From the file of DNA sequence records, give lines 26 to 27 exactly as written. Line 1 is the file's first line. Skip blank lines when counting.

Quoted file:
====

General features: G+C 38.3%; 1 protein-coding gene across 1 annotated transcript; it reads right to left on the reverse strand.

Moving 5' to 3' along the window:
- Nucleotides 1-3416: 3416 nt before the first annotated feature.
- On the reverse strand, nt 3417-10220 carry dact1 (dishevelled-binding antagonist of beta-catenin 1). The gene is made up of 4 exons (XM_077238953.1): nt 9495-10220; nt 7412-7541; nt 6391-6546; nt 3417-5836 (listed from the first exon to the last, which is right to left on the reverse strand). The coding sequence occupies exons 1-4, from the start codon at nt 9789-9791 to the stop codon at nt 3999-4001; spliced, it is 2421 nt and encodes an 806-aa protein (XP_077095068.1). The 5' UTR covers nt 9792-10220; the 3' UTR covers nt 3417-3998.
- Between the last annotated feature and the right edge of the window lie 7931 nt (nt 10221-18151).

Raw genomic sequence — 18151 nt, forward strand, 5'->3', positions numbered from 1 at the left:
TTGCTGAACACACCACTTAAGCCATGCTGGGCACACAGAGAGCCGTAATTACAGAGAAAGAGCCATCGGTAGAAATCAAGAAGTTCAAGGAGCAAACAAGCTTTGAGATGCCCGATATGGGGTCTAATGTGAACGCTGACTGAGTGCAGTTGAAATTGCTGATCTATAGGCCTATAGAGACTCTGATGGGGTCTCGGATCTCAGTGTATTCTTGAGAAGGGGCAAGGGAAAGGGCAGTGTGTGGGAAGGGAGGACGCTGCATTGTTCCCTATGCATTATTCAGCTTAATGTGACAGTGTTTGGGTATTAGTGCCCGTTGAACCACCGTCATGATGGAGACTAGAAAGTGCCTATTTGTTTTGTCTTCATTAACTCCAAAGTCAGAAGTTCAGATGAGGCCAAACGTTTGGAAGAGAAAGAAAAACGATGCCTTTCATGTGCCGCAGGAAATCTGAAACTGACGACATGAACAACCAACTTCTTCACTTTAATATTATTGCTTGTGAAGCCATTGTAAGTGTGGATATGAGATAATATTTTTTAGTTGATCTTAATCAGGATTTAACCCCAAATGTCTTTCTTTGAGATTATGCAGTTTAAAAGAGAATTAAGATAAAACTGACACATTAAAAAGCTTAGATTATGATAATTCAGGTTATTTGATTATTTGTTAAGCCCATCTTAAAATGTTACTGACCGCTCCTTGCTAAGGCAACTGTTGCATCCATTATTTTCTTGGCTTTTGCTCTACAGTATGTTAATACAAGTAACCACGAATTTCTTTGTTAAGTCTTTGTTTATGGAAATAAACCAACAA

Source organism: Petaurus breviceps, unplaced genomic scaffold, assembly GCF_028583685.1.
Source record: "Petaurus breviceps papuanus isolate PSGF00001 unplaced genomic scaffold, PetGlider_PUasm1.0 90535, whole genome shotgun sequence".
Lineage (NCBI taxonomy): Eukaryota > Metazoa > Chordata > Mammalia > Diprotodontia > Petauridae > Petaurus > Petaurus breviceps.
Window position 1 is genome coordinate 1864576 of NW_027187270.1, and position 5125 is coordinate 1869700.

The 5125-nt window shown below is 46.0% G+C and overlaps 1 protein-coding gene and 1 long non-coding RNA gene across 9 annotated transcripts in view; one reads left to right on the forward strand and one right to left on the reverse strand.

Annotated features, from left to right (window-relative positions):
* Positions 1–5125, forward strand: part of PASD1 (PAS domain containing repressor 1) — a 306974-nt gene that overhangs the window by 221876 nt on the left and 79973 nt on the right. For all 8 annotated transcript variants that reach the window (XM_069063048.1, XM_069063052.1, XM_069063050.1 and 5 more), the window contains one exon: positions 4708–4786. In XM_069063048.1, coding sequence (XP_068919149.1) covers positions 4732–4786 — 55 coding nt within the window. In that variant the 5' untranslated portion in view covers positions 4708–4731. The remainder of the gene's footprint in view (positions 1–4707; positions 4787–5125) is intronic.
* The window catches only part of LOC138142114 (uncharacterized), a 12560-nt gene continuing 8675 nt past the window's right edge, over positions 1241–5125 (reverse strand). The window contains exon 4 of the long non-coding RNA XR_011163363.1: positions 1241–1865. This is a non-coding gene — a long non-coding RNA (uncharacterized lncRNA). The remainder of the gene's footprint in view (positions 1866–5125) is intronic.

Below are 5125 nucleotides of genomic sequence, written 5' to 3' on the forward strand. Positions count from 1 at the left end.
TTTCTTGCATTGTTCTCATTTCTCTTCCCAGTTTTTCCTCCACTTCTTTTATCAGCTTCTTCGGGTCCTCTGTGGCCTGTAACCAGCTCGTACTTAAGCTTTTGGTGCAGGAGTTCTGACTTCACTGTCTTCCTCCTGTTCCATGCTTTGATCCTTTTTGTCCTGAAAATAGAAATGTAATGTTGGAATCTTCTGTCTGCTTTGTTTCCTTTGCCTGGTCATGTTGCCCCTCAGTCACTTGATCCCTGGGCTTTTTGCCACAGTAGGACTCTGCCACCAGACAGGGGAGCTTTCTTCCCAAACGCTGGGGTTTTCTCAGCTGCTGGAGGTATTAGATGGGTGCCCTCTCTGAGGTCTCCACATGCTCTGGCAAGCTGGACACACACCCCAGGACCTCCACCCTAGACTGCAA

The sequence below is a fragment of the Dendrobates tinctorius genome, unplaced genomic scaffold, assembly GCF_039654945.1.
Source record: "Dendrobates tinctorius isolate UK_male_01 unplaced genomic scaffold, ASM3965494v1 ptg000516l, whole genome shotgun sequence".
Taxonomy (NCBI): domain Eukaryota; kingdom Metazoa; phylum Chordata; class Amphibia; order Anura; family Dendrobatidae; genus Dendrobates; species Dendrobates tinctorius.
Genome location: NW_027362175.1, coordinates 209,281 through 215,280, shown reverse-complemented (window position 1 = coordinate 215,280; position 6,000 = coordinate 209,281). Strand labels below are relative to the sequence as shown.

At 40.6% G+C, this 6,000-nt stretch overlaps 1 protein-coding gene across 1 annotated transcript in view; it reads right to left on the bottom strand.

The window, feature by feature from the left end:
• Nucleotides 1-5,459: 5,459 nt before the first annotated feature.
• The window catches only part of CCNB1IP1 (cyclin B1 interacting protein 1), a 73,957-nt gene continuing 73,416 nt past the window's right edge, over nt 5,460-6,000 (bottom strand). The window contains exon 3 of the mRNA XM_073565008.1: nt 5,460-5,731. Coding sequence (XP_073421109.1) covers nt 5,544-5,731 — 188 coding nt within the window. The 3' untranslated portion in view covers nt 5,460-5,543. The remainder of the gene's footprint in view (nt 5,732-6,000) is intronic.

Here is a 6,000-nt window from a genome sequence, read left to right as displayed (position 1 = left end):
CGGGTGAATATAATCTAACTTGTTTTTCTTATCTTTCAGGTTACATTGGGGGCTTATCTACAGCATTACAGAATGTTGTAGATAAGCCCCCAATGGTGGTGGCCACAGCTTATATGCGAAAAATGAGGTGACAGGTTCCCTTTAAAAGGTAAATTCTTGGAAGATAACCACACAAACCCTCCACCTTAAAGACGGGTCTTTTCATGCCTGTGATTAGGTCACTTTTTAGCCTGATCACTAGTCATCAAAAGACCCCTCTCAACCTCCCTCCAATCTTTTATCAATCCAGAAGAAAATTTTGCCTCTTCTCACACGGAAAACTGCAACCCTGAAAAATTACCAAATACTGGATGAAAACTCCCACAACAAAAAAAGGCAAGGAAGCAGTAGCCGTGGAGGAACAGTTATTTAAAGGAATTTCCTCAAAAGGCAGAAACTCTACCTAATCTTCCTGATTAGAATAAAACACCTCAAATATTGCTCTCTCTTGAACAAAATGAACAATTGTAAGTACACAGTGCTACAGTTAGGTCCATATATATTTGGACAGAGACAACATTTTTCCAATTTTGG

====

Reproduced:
Here is a 6,000-nt window from a genome sequence, read left to right as displayed (position 1 = left end):
CGGGTGAATATAATCTAACTTGTTTTTCTTATCTTTCAGGTTACATTGGGGGCTTATCTACAGCATTACAGAATGTTGTAGATAAGCCCCCAATGGTGGTGGCCACAGCTTATATGCGAAAAATGAGGTGACAGGTTCCCTTTAAAAGGTAAATTCTTGGAAGATAACCACACAAACCCTCCACCTTAAAGACGGGTCTTTTCATGCCTGTGATTAGGTCACTTTTTAGCCTGATCACTAGTCATCAAAAGACCCCTCTCAACCTCCCTCCAATCTTTTATCAATCCAGAAGAAAATTTTGCCTCTTCTCACACGGAAAACTGCAACCCTGAAAAATTACCAAATACTGGATGAAAACTCCCACAACAAAAAAAGGCAAGGAAGCAGTAGCCGTGGAGGAACAGTTATTTAAAGGAATTTCCTCAAAAGGCAGAAACTCTACCTAATCTTCCTGATTAGAATAAAACACCTCAAATATTGCTCTCTCTTGAACAAAATGAACAATTGTAAGTACACAGTGCTACAGTTAGGTCCATATATATTTGGACAGAGACAACATTTTTCCAATTTTGG